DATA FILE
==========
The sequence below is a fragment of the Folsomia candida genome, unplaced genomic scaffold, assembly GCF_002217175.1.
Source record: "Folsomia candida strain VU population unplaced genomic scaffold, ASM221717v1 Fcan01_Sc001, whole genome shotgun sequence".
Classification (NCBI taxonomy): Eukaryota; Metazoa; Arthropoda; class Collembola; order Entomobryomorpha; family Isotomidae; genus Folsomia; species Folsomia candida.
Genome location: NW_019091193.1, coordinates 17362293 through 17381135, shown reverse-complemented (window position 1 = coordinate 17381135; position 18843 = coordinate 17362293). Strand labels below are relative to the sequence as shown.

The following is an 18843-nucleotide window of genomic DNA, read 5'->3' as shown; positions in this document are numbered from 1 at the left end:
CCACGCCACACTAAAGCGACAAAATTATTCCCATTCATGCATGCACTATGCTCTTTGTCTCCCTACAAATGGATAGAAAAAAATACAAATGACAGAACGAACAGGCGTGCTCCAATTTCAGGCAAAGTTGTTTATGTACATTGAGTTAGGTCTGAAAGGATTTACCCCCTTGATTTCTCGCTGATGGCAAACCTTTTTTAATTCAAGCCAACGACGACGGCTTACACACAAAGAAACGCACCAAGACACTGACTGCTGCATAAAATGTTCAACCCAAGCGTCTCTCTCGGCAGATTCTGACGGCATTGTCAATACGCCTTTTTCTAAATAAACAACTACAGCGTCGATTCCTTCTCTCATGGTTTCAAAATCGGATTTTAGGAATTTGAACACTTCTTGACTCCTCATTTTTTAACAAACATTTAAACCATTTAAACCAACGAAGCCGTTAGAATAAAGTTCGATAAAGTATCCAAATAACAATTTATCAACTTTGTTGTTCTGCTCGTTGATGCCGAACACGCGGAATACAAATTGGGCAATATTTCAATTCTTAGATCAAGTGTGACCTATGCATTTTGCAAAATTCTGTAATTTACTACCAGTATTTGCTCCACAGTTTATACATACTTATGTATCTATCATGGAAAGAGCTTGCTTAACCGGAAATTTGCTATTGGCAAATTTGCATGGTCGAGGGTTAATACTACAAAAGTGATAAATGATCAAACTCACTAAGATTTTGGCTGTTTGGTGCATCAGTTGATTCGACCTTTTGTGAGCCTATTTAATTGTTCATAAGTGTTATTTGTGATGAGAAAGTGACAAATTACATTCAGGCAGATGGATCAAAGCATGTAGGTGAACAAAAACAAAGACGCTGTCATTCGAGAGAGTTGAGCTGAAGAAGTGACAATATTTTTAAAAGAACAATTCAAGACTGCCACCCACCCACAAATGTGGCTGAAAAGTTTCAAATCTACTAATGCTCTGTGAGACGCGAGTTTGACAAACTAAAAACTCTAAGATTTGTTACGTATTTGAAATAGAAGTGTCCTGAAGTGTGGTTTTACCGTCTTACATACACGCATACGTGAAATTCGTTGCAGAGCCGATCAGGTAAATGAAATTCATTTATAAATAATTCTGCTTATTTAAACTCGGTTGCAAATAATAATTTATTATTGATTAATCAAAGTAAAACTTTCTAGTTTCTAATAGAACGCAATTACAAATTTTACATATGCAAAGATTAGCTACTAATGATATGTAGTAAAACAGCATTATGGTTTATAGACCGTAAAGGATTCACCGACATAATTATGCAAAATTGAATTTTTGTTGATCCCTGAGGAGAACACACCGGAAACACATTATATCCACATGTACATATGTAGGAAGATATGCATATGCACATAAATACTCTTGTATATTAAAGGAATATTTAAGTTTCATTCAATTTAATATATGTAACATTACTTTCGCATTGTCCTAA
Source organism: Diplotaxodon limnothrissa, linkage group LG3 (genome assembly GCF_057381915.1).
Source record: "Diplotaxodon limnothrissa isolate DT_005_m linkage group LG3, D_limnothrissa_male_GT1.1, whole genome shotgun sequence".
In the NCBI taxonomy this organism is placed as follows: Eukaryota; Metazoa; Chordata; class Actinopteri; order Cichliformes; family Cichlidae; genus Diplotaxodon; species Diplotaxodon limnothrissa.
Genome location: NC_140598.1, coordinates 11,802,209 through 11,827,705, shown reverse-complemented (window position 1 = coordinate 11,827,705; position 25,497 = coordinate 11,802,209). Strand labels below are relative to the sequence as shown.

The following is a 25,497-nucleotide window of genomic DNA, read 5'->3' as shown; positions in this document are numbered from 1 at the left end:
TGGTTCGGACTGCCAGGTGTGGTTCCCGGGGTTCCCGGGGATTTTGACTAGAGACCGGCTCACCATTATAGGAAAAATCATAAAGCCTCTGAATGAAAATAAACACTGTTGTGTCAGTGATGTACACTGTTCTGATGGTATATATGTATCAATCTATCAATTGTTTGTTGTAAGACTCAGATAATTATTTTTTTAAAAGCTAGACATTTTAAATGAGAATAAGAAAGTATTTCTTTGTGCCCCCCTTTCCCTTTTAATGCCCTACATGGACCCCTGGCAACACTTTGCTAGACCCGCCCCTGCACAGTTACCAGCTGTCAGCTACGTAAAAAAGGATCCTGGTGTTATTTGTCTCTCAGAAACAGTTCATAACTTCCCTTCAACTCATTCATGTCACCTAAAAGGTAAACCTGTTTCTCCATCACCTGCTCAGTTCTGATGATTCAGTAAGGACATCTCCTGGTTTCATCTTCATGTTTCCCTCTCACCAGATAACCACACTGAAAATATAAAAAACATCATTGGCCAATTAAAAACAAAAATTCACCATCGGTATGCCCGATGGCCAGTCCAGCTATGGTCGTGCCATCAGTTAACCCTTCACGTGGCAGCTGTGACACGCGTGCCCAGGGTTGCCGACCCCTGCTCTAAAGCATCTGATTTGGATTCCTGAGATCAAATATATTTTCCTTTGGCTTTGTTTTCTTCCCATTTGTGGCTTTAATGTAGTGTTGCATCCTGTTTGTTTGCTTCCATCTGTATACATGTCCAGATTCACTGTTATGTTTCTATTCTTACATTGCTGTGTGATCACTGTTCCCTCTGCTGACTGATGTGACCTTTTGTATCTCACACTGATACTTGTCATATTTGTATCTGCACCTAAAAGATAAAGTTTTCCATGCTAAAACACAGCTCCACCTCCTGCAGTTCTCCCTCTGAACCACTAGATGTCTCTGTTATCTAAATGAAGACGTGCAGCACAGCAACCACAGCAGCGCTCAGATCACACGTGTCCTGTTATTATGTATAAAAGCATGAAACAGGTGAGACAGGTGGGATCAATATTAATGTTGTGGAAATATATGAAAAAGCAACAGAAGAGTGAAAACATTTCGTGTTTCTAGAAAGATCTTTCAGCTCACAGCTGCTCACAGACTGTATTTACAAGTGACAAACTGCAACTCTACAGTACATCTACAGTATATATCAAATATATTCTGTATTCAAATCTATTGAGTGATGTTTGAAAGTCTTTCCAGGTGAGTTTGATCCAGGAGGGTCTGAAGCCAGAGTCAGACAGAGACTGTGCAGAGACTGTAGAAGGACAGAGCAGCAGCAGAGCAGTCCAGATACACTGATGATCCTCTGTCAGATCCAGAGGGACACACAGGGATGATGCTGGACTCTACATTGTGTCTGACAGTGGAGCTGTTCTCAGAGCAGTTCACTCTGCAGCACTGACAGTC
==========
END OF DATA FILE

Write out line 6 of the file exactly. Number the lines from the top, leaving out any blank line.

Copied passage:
CCACGCCACACTAAAGCGACAAAATTATTCCCATTCATGCATGCACTATGCTCTTTGTCTCCCTACAAATGGATAGAAAAAAATACAAATGACAGAACGAACAGGCGTGCTCCAATTTCAGGCAAAGTTGTTTATGTACATTGAGTTAGGTCTGAAAGGATTTACCCCCTTGATTTCTCGCTGATGGCAAACCTTTTTTAATTCAAGCCAACGACGACGGCTTACACACAAAGAAACGCACCAAGACACTGACTGCTGCATAAAATGTTCAACCCAAGCGTCTCTCTCGGCAGATTCTGACGGCATTGTCAATACGCCTTTTTCTAAATAAACAACTACAGCGTCGATTCCTTCTCTCATGGTTTCAAAATCGGATTTTAGGAATTTGAACACTTCTTGACTCCTCATTTTTTAACAAACATTTAAACCATTTAAACCAACGAAGCCGTTAGAATAAAGTTCGATAAAGTATCCAAATAACAATTTATCAACTTTGTTGTTCTGCTCGTTGATGCCGAACACGCGGAATACAAATTGGGCAATATTTCAATTCTTAGATCAAGTGTGACCTATGCATTTTGCAAAATTCTGTAATTTACTACCAGTATTTGCTCCACAGTTTATACATACTTATGTATCTATCATGGAAAGAGCTTGCTTAACCGGAAATTTGCTATTGGCAAATTTGCATGGTCGAGGGTTAATACTACAAAAGTGATAAATGATCAAACTCACTAAGATTTTGGCTGTTTGGTGCATCAGTTGATTCGACCTTTTGTGAGCCTATTTAATTGTTCATAAGTGTTATTTGTGATGAGAAAGTGACAAATTACATTCAGGCAGATGGATCAAAGCATGTAGGTGAACAAAAACAAAGACGCTGTCATTCGAGAGAGTTGAGCTGAAGAAGTGACAATATTTTTAAAAGAACAATTCAAGACTGCCACCCACCCACAAATGTGGCTGAAAAGTTTCAAATCTACTAATGCTCTGTGAGACGCGAGTTTGACAAACTAAAAACTCTAAGATTTGTTACGTATTTGAAATAGAAGTGTCCTGAAGTGTGGTTTTACCGTCTTACATACACGCATACGTGAAATTCGTTGCAGAGCCGATCAGGTAAATGAAATTCATTTATAAATAATTCTGCTTATTTAAACTCGGTTGCAAATAATAATTTATTATTGATTAATCAAAGTAAAACTTTCTAGTTTCTAATAGAACGCAATTACAAATTTTACATATGCAAAGATTAGCTACTAATGATATGTAGTAAAACAGCATTATGGTTTATAGACCGTAAAGGATTCACCGACATAATTATGCAAAATTGAATTTTTGTTGATCCCTGAGGAGAACACACCGGAAACACATTATATCCACATGTACATATGTAGGAAGATATGCATATGCACATAAATACTCTTGTATATTAAAGGAATATTTAAGTTTCATTCAATTTAATATATGTAACATTACTTTCGCATTGTCCTAA